Fostering a college-going culture against the odds

Fostering a college-going culture against the odds

South Texas College's eSTC Campus is a totally self-contained campus where students do everything online
Shirley Reed is the founding president of South Texas College.

As the founding president of South Texas College, Shirley Reed has had her share of challenges in an area of high poverty with many families, recently immigrated from Mexico, who might only dream of sending a child to college.

Since 1993, Reed and STC have made tremendous inroads on changing that.“The students I see are all motivated, hungry for a better life. More than 70 percent of our students are the first in their families to attend college, meaning they don’t know exactly how to attend college at first, but they know it’s the path to a better future,” she says.

Reed received the prestigious Harold W. McGraw, Jr. Prize in Education in September for her contribution to furthering a college-going culture in the Rio Grande Valley.

Let’s start with what South Texas College is doing for the underserved population.

We do a lot of work with the public schools in the area and that has led to a dual-enrollment program of 12,000 students in 15 early-college high schools. The program allows eligible students to take college courses with the opportunity to earn certificates and associate degrees while attending high school. This has helped truly transform the region to a college-going culture which simply did not exist before.

Many community colleges seem to focus largely on nontraditional students, but that isn’t the case with you.

We serve them, but they don’t constitute the largest segment of our enrollment. The biggest student population is really our younger students, the ones taking courses in high school that then transition to finish their degree here before they go to the university.

This region is unique in several ways in terms of the demographics. First, we have a very young population. I think we have the third largest number of 18- to 24-year-olds in the country, so naturally we are going to have a younger student population.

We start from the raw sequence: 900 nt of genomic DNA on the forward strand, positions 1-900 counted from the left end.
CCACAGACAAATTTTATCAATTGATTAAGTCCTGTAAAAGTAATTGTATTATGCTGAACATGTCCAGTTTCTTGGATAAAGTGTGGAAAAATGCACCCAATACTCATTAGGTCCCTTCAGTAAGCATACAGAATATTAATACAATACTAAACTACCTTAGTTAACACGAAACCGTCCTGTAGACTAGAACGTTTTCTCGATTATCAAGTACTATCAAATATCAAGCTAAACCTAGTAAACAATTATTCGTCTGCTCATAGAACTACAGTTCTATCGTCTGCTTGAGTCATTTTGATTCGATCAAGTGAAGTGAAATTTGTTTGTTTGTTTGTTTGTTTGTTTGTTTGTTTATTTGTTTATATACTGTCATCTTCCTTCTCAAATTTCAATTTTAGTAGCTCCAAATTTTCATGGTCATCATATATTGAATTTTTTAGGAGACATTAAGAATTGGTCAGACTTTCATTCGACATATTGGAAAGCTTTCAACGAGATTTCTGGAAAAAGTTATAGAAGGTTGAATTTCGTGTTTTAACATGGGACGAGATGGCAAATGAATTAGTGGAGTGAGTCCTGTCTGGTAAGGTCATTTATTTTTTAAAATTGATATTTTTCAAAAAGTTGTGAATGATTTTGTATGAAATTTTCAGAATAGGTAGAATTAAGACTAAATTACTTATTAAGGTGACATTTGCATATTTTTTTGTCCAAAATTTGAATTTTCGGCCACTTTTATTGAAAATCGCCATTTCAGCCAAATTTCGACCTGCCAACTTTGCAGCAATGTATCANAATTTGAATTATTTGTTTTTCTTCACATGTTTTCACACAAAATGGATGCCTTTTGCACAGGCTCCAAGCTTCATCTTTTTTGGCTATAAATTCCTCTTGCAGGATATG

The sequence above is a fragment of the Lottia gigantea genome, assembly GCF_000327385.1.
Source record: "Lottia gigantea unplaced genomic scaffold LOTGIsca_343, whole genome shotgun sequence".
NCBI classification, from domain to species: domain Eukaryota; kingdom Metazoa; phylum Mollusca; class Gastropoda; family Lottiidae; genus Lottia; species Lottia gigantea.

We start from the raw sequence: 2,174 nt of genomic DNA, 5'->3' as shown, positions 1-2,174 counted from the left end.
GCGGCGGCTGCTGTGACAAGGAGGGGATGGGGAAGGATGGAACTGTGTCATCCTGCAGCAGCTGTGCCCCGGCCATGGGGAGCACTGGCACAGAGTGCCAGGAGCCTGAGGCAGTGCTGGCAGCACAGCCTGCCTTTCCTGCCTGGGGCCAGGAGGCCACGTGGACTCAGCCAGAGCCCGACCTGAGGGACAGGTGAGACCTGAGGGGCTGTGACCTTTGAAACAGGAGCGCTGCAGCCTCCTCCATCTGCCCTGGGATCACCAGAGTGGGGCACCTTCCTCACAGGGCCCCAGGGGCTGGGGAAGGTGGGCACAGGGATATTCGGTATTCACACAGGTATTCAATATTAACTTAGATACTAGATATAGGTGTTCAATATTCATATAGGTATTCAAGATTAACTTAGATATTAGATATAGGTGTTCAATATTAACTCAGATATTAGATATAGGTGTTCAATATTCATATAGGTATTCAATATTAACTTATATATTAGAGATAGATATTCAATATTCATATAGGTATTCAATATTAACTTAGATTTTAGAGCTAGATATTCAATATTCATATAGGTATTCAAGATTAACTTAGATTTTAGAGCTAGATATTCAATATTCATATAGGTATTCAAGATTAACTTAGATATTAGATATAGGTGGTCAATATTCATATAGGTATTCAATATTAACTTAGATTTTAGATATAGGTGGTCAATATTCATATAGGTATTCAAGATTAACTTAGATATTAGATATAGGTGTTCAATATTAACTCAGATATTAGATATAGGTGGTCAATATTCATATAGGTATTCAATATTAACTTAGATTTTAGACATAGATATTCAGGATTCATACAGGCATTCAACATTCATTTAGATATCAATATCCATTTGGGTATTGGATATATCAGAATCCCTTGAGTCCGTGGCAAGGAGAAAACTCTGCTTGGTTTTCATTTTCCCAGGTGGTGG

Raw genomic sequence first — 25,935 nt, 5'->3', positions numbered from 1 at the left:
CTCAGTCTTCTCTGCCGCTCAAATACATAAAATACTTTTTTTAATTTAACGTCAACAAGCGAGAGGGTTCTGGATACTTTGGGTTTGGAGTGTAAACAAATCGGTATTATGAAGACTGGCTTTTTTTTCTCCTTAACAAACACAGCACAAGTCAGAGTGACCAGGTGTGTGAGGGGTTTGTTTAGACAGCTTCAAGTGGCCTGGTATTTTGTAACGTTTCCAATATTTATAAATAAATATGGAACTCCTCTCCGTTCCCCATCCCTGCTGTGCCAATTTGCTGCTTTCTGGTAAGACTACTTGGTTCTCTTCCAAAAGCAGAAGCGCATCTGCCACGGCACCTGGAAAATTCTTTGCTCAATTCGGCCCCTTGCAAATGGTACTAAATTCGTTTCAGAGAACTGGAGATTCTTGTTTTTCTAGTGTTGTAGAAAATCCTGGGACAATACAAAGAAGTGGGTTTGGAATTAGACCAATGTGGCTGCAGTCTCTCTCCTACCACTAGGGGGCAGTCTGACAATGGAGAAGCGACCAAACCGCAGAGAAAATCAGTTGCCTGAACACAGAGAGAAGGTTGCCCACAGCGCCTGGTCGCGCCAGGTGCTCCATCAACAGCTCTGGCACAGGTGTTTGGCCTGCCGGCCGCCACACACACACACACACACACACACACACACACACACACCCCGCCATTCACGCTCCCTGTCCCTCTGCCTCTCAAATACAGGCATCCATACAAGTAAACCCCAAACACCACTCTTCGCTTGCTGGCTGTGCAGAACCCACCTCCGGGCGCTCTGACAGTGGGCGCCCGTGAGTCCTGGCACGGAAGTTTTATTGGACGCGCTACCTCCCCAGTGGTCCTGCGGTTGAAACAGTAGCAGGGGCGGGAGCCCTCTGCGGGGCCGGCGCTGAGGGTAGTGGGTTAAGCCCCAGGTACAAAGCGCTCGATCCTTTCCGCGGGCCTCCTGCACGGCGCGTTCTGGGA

In the older population, half the adults over 25 don’t have a high school diploma, so in many ways a large number of our adults, or nontraditional students, are pretty disenfranchised to have access to higher ed.

We work in preparing students to earn a GED, but with the drop in Pell Grants for students who do not have a high school diploma or a GED, that ability to benefit provision is now gone. Those students have no way to pay for college. You’re 40 years old and you’ve worked in a certain field and never gotten a diploma—how do you pay for college?

About 85 percent of our students are on federal Pell Grants. Our student body is about 96 percent Hispanic. Many of them are the first in their families not only to go to college, but to go to high school.

That must provide some special challenges.

It does provide many challenges for the families. The logic is that if your family didn’t earn a high school diploma, they will find themselves very challenged economically.

It’s a struggle for the kids to stay in school because they really want to help their families financially. And when the kids work, they are helping their family. They aren’t saving money for when they get to go to college. It is day-to-day life for many of these families.

STC has played a big role in boosting your local economy and reducing the unemployment rate, which was around 40 percent when the school opened in 1993. What is it now?

Now it hovers around 10 percent, which is tremendous progress. This was an agricultural-based community, but it has transitioned to manufacturing. There is also a lot of what we call maquiladoras, or twin plants, where production takes place on the Mexican side of the border and then goods are shipped here for packaging and distribution.

We also have a very large health care industry. Now we’re seeing another transition to a tourism and service industry, along with health care and education.

The University of Texas-Pan American and the The University of Texas at Brownsville are merging into a new school with a medical school. That will be a major economic driver for health care and medical-related research and production in our region. It is a very exciting time.

Many colleges and universities across the country reported a drop in enrollment this past year. Has this been a problem at South Texas College?

No, it hasn’t, but we are seeing that the rate of growth is slowing. I think this year we had about 1.5 or 2 percent growth enrollment in the fall—but when you get to 31,000 students, 2 percent growth is pretty good.

How have you been affected by state budget cuts to education?